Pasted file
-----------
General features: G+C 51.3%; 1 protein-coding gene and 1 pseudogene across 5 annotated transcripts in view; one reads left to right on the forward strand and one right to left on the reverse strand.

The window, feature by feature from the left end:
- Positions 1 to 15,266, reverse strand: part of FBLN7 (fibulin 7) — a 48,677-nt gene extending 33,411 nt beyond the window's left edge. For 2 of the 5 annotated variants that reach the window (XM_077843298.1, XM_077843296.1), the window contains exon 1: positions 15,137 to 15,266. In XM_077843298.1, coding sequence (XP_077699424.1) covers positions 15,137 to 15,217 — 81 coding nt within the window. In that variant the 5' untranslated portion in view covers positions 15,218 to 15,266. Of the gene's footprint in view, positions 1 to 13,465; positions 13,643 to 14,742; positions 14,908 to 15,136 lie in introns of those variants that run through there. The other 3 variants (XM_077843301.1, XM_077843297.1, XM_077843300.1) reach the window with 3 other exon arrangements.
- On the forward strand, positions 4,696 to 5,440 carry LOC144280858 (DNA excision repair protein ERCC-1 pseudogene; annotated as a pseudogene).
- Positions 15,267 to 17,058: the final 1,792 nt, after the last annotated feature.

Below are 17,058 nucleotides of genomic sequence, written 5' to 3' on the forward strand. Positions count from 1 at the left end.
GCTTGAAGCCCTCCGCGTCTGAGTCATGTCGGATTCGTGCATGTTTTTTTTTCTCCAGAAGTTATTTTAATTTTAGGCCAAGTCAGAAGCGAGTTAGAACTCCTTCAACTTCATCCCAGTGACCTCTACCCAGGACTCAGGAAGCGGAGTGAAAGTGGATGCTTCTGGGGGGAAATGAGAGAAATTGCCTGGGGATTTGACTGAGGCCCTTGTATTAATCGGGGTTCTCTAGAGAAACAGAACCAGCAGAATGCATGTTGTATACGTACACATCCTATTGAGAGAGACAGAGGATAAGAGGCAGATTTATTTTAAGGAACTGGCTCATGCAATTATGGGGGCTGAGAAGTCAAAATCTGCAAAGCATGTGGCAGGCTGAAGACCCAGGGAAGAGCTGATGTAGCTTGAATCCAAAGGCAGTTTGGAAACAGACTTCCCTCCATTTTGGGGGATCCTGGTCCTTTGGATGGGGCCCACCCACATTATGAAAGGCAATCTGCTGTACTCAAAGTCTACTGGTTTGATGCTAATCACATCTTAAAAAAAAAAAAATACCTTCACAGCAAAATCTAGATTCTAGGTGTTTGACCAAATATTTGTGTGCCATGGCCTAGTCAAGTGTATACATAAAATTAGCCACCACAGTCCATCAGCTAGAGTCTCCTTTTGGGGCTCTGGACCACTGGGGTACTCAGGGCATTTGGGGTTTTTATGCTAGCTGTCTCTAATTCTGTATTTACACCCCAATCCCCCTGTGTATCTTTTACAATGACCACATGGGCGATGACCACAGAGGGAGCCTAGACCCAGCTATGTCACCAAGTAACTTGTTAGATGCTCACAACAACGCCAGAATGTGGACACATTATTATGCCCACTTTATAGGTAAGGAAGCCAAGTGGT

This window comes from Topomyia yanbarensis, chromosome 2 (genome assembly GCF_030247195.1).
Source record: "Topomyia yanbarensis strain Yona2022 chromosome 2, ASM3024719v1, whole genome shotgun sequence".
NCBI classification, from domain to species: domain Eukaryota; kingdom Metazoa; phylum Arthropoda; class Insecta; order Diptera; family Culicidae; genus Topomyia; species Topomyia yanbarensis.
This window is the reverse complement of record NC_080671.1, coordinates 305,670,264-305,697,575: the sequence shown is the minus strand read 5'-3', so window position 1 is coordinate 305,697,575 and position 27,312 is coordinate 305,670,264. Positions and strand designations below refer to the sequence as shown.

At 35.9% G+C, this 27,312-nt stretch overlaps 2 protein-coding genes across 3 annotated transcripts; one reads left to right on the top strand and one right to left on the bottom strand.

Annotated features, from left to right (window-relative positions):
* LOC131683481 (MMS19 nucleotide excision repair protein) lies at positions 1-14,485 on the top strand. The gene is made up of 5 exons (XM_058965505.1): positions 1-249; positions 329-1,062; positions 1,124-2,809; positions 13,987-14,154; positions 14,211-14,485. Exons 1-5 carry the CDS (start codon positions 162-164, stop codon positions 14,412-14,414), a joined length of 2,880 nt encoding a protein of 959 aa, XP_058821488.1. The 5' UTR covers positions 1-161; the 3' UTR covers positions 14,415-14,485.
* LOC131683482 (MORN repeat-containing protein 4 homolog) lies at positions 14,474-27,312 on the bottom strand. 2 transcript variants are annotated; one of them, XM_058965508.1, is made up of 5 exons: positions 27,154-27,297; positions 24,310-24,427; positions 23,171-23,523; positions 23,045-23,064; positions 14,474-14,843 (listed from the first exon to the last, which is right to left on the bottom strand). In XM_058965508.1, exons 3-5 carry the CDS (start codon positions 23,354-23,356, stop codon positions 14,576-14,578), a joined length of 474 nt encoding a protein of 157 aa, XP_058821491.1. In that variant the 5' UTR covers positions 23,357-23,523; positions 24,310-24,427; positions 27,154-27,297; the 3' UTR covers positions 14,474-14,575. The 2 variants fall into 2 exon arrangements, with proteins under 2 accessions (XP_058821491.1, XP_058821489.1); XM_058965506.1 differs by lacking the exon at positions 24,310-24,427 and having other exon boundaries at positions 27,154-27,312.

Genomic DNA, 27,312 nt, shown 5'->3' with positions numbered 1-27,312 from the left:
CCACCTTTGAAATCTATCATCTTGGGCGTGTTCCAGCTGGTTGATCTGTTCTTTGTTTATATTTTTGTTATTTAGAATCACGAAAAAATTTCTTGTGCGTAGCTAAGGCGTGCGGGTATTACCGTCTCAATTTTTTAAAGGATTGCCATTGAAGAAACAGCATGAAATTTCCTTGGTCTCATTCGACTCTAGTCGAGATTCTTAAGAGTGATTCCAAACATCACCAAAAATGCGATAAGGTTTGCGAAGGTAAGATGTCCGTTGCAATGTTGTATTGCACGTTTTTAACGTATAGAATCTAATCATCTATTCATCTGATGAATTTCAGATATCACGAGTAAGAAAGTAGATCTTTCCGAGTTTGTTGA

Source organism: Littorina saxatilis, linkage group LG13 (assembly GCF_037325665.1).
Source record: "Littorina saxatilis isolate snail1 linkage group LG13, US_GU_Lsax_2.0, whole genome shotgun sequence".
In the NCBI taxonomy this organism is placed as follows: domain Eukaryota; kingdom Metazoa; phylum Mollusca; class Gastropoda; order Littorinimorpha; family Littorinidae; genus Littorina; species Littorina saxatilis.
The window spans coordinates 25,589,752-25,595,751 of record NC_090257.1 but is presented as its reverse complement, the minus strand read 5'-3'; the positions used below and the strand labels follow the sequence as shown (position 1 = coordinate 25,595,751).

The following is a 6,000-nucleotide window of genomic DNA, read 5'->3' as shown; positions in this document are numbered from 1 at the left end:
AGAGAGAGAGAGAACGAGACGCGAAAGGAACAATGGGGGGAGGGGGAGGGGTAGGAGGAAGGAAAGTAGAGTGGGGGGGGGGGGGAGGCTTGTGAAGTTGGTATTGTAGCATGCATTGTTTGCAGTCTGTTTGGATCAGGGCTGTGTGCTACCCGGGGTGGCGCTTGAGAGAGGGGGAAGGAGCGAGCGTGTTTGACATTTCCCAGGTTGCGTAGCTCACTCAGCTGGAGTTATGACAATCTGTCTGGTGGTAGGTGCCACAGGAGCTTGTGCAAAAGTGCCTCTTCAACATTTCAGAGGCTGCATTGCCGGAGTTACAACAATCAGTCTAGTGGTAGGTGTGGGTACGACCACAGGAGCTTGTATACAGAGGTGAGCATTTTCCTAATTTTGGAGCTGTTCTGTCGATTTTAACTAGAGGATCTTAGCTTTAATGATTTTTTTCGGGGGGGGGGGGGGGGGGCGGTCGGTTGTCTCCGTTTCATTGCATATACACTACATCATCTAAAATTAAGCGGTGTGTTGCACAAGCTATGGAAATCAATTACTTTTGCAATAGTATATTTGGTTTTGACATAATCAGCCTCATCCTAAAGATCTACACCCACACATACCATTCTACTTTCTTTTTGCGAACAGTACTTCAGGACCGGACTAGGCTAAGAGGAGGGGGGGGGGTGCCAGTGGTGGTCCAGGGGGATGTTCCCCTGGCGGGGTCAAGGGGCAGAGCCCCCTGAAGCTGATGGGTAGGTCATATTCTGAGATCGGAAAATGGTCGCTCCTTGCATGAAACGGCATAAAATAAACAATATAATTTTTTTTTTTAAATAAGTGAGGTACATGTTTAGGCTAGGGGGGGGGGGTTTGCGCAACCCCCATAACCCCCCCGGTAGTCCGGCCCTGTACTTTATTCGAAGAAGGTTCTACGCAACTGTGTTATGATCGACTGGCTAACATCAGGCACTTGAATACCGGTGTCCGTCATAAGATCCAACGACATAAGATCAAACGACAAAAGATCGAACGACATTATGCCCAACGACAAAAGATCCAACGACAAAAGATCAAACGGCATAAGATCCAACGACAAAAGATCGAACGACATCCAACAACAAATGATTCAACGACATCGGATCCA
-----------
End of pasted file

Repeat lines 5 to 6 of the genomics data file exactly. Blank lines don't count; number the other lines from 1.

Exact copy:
- Positions 15,267 to 17,058: the final 1,792 nt, after the last annotated feature.

Below are 17,058 nucleotides of genomic sequence, written 5' to 3' on the forward strand. Positions count from 1 at the left end.